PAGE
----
Driverless cars are not a thing of the future anymore. With companies like Waymo , and Tesla already in the race while giants like Audi, Renault, and Nissan-among many others-showing great promises with their research and investment into the creation of automated driving atmosphere, we could soon witness a new “normal” as human involvement in the driving experience will literally take a “back seat”.
With the current vehicle stock being replaced by more and more autonomous vehicles, the risk profile of vehicles will shrink in size, leading to a significant drop in total losses for insurance carriers. Given that human error is responsible for more than 90% of all auto accidents, the advent of autonomous vehicles would save almost 30,000 lives per year and would very well mean the end of auto insurance, as we know it.
Stages of Development:
- The switch from the current driving environment to a fully automated one won’t be instantaneous and would require incremental changes over the period of time. With the presence of foundational technologies that are already in place, like adaptive cruise control and lane-keep assist, driving autonomy will continue to strengthen. Further developments will be integrated which would be required for mass adoption.
- With the embedding of this technology in vehicles, over time, investments in making the infrastructure increasingly “smart” will take place to create a more holistic driving environment. As more and more auto manufacturers fall in line with integrating driver-less technology in their vehicles, the regulatory framework and policy formation around autonomous vehicles is bound to appear. The presence of U.S driver-less vehicle policy, speaks volumes of the impending switch from regular to autonomous vehicles. As vehicles start making more driving decisions, determining who is responsible in times of an accident-should it ever occur-would need to be clarified. Legal issues surrounding the burden of responsibility would resolve parallelly with changes in technology.
- As driver-less technology is fully realized, all new cars would have autonomous capabilities and a web of information constantly flowing between vehicles with integrated driving would emerge. The departure of human intervention in driving would eliminate human error altogether, something that auto insurance companies rely heavily on.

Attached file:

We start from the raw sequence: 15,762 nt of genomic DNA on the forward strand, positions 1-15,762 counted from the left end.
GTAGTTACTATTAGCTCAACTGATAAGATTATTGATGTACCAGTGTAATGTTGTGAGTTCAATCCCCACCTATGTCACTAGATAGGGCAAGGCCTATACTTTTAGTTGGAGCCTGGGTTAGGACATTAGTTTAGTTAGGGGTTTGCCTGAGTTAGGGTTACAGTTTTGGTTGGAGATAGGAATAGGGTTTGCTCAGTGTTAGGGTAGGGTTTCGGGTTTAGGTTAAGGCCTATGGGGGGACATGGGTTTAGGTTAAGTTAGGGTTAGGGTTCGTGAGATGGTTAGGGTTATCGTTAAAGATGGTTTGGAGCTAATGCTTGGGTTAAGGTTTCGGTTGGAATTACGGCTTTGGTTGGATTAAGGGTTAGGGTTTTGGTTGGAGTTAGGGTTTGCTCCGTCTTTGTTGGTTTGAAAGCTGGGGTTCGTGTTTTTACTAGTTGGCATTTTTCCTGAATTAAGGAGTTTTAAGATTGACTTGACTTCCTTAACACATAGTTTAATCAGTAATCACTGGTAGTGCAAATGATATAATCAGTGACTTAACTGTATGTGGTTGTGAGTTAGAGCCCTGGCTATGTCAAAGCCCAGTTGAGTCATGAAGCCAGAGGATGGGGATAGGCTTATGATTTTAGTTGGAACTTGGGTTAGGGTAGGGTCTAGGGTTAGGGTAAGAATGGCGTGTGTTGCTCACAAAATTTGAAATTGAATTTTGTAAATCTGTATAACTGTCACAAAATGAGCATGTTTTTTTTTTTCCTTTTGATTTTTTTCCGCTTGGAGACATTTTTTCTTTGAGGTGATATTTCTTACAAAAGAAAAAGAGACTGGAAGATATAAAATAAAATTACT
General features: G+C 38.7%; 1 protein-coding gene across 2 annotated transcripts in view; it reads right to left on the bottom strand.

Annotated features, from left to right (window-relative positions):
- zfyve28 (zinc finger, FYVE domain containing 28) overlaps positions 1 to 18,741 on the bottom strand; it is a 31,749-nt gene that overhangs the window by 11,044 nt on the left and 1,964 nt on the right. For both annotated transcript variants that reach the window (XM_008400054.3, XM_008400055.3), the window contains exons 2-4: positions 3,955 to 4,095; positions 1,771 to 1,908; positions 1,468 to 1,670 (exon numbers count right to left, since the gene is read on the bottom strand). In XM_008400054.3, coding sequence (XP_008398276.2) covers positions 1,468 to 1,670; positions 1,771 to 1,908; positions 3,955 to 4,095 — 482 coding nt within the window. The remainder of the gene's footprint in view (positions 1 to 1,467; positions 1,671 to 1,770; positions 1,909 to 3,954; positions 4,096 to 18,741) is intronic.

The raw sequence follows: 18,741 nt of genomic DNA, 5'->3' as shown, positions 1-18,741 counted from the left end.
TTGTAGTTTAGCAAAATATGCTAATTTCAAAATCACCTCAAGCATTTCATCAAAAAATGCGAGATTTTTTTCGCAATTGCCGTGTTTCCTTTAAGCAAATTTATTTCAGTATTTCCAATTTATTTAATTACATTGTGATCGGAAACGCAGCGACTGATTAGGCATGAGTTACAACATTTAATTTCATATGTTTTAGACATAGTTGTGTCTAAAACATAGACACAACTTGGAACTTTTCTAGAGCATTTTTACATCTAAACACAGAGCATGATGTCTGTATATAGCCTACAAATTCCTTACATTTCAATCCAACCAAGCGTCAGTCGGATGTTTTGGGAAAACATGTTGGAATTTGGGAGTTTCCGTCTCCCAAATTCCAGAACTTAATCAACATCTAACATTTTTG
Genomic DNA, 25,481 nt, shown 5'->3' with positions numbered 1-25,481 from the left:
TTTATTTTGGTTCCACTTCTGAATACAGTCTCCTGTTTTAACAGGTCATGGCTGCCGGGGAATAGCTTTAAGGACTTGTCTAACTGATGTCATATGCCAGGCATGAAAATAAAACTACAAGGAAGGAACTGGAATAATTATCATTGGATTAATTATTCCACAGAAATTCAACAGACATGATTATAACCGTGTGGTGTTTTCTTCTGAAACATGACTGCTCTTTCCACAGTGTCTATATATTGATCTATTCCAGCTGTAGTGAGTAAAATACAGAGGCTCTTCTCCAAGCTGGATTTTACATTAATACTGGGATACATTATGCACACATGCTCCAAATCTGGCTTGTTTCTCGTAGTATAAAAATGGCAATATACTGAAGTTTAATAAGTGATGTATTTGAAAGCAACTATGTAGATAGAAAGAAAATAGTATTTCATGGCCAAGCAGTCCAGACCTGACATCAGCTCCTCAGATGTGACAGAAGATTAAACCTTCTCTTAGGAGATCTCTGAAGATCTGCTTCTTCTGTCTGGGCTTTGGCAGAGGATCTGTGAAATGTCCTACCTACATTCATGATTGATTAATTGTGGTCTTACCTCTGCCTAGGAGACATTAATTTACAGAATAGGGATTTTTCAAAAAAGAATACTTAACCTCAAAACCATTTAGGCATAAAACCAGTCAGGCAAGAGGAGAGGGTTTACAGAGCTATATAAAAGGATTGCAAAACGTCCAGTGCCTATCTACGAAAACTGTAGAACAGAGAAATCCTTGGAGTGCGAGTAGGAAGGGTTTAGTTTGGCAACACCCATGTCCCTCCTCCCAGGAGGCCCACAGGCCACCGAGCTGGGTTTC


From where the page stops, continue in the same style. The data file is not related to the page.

Impacts on the Auto Insurance Landscape:
A full-scale introduction of a driver-less era of transportation will bring about a significant change in the auto insurance industry. As the way we drive and commute transforms, the amount, types, and purchase of automobile insurance will be impacted. Cars would not crash as frequently and as severely as they did in the past and this will directly affect claim frequency. Moreover, since auto manufacturers would have all the data when it comes to driving records, patterns, and other activities, it is highly likely that manufacturers would bundle insurance along with the price of their vehicles. This shift will mainly arise due to the absence of much-valued data that auto insurance companies will not be privy to anymore.
Auto insurance rests on the idea that you get compensated if you get injured in a vehicular accident. With the driver-less transportation system, the goal gets shifted to not ever being in a situation like that. In such an instance, auto insurance for the consumer makes little sense. Low frequency of claims coupled with a huge depreciation in total losses for auto insurance companies would force them to rethink their entire operations.
Rethinking Business Models: A Way Out?
While the industry would take a major hit when it comes to providing insurance to the users of driverless transportation systems, the liability would shift from drivers to manufacturers and developers as the sophisticated technology that brings about this whole change would also need to be insured. The integrations in a vehicle would bear the responsibility of accidents. Rethinking insurance in such a way leads to the focus shifting on these parameters:
1. Cyber Security: As human error is completely eliminated from the picture and vehicles incorporate more hardware and software, driverless transportation systems still face a threat from cyber thefts, ransomware attacks and misuse of information. Auto insurance companies need to address these issues and come up with effective solutions.
2. Product Liability: Manufacturers might have turned human error obsolete, but they still run the risk of potential failure in the software systems integrated in the wake of driverless technology. Auto insurers have an opportunity to create a new business plan for catering to this billion-dollar problem.
Planning For the Future:
Auto insurance companies would need to forge partnerships with manufacturers and makers of software systems and identify all ecosystem partners in times of such changes. Investing in big data and analytics and developing actuarial frameworks and models to address the changes in a more advanced driving system.
In a slowly shrinking industry, auto insurance companies can either choose to conduct their business as usual and die out, or adapt to the changes and not just survive but thrive in the face of advancements.